Re: Power supply noise when the effect is switched off
« Reply #24 on: January 16, 2021, 02:09:00 PM »
Thanks for the fantastic feedback thus far from all who have chimed in. 

I have attached photos of the insides as best I could.  You'll notice my attempt at shielding the LED supply line as one of my early efforts to see if I could find the cause of the noise by wrapping it with a lead connected to ground on one end.  It did not make a difference, but I have not bothered to remove it as yet.  I have already reflowed solder for the grounding wires.

I had initially used some old insulated jacks that I took from some other project.  I thought there might have been and issue with those, so I went to the old standard mono jacks.  I did not directly connect their grounds since they ground to the case. Again, no change in the noise/buzz issue.

The FET is a 2N5457.  The drain has a hair over 3V, .77 volts on the source, and the gate has .02 mV.  The supply coming in is 9.07V, and after the 100R it is 8.99V.








Rob Strand

Re: Power supply noise when the effect is switched off
« Reply #25 on: January 19, 2021, 05:36:14 PM »
It's a long shot but try this,
- Remove the ground wire between the DC jack and the center pin of the switch.
- Wire the ground of the DC Jack to the ground of the input socket.

You might want to check the switch contacts are working in all connections.
The internet:  answers without the need for understanding.

pak420

Re: Power supply noise when the effect is switched off
« Reply #26 on: January 19, 2021, 06:20:46 PM »
Thanks, Rob!  I'll test the switch out and give that a go. I'm also going to triple check for any solder shorts that may have occurred.

Results to follow.

pak420

Re: Power supply noise when the effect is switched off
« Reply #27 on: January 23, 2021, 11:21:08 PM »
I got an opportunity to move the DC jack ground to the "star" ground location. I was in a hurry and didn't get to play through, but when I plugged in the DC, the noise was still there in bypass, but not when the effect was turned on. 

I have a connection to a pedal company here in town with a tech that is going to look at it for me.  If he comes up with a solution, I will relay it here so that there is a record.

Thanks, again, to all who have chimed in.  What a fantastic community!!!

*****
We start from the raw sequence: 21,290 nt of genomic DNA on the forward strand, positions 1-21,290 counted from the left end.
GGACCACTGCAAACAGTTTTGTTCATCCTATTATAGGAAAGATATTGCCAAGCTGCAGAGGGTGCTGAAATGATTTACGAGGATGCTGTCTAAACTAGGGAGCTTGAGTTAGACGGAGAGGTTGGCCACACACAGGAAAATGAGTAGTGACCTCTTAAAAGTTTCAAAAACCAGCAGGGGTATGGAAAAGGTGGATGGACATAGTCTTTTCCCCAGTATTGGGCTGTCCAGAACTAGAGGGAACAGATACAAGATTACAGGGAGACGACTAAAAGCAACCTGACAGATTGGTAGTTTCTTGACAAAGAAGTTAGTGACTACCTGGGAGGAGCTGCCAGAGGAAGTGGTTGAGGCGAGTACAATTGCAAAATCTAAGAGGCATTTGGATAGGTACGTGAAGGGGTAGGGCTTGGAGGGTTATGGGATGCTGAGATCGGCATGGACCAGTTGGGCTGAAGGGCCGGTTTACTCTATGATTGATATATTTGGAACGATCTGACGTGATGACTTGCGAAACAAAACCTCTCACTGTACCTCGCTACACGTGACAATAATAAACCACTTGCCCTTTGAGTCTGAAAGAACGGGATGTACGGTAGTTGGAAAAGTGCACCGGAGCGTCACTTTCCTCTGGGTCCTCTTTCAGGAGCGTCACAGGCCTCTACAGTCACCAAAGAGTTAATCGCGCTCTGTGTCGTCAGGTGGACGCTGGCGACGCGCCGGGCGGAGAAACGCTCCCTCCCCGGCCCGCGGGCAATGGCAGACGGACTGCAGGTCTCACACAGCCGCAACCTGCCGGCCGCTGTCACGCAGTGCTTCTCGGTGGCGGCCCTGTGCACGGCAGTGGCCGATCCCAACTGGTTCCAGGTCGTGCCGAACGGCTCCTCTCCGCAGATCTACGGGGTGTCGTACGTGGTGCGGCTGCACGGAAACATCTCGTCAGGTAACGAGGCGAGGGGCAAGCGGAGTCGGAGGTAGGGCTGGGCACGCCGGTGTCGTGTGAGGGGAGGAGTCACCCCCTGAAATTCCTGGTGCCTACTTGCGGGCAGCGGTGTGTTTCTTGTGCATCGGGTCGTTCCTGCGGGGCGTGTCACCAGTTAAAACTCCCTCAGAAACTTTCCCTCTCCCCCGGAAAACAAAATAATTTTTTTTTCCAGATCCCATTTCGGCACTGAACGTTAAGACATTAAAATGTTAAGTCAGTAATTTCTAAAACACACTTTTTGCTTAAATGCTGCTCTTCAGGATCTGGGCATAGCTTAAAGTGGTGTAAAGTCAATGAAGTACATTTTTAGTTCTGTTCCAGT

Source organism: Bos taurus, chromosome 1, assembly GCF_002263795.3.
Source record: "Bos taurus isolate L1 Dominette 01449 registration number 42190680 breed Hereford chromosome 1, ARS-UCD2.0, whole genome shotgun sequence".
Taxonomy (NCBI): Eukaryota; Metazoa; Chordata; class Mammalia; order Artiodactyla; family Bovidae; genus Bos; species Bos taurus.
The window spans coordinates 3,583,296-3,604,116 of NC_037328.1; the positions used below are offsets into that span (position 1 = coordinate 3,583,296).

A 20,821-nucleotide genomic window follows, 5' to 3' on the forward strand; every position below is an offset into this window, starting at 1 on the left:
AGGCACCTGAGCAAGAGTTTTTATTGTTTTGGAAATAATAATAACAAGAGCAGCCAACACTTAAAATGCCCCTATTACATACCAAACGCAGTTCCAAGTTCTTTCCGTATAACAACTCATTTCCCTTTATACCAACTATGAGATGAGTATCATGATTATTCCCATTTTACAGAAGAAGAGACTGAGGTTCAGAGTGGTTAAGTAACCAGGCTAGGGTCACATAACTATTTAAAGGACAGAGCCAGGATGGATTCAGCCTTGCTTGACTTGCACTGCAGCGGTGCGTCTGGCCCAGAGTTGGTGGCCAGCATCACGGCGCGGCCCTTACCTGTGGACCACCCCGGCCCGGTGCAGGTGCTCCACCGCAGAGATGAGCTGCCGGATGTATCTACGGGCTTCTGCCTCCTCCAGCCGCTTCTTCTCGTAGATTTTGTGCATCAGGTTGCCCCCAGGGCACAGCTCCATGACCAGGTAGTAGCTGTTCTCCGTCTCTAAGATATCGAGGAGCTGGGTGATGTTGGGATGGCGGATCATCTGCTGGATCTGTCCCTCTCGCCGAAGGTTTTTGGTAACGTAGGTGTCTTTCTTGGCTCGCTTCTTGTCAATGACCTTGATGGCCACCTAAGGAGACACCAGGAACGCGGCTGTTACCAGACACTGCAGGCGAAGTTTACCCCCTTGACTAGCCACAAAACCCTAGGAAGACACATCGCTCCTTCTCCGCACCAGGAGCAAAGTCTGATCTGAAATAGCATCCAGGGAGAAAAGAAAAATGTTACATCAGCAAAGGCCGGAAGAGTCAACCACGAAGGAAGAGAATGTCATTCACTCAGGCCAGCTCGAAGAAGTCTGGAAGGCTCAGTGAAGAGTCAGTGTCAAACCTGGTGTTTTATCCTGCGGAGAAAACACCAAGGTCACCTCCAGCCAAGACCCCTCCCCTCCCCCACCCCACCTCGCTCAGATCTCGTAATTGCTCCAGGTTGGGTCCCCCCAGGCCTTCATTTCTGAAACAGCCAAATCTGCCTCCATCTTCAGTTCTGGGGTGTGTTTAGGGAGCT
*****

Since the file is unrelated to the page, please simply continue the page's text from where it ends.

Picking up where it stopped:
DIY Bass

Re: Power supply noise when the effect is switched off
« Reply #28 on: January 24, 2021, 03:38:56 AM »
I recently had a pedal that was noisy.  In this case the external controls were not properly grounded.  The case was grounded OK, but some of the pots and footswitches were not well grounded to the case, especially the footswitches - I had accidentally made the plastic washer that they come with the thing closest to the case, so connection was dodgy

Rob Strand

Re: Power supply noise when the effect is switched off
« Reply #29 on: January 24, 2021, 05:16:40 PM »
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I got an opportunity to move the DC jack ground to the "star" ground location. I was in a hurry and didn't get to play through, but when I plugged in the DC, the noise was still there in bypass, but not when the effect was turned on.

I have a connection to a pedal company here in town with a tech that is going to look at it for me.  If he comes up with a solution, I will relay it here so that there is a record.

Well that's some progress and perhaps a hint the supply wiring has something to do with it.

It's looking like the power supply for sure.    At this point, it would be a big sanity check to try a different power supply.  It could depend not only on the PSU but you amp and your house.     


It would be good to get someone help to look over it.   I look at your pics and see no obvious problems.    The problem seems to be related the DC adaptor itself.   Perhaps a deeper nastier problem is at play.

The only idea I have left would be to move the filter parts to the DC socket,  pretty much removing any common connections between the DC in and the audio.  I'd even try adding a 10 ohm resistor between the ground of DC inlet socket (ie. the negative DC in wire) and the filter ground and circuit ground.   Try the filter ground on either side of the 10 ohm.    It's not normal to do this for a pedal.

The weird thing is the PSU doesn't produce a problem on your other pedals.   It could be your other pedals have JFET switching not true bypass.

Anyway good luck.
The internet:  answers without the need for understanding.

bartimaeus

Re: Power supply noise when the effect is switched off
« Reply #30 on: January 24, 2021, 05:38:36 PM »
the photos show the output jack is grounded via the enclosure. are you sure it's making a solid connection to ground? and same for the input jack? sometimes you need to rough up the inside of the enclosure with sand paper.

iainpunk

Re: Power supply noise when the effect is switched off
« Reply #31 on: January 24, 2021, 07:55:42 PM »
the photos show the output jack is grounded via the enclosure. are you sure it's making a solid connection to ground? and same for the input jack? sometimes you need to rough up the inside of the enclosure with sand paper.
wow, i totally overlooked that when looking at the pictures.

its good practice to solder in those ground lugs, even if you think its grounded through the enclosure!!!

cheers, Iain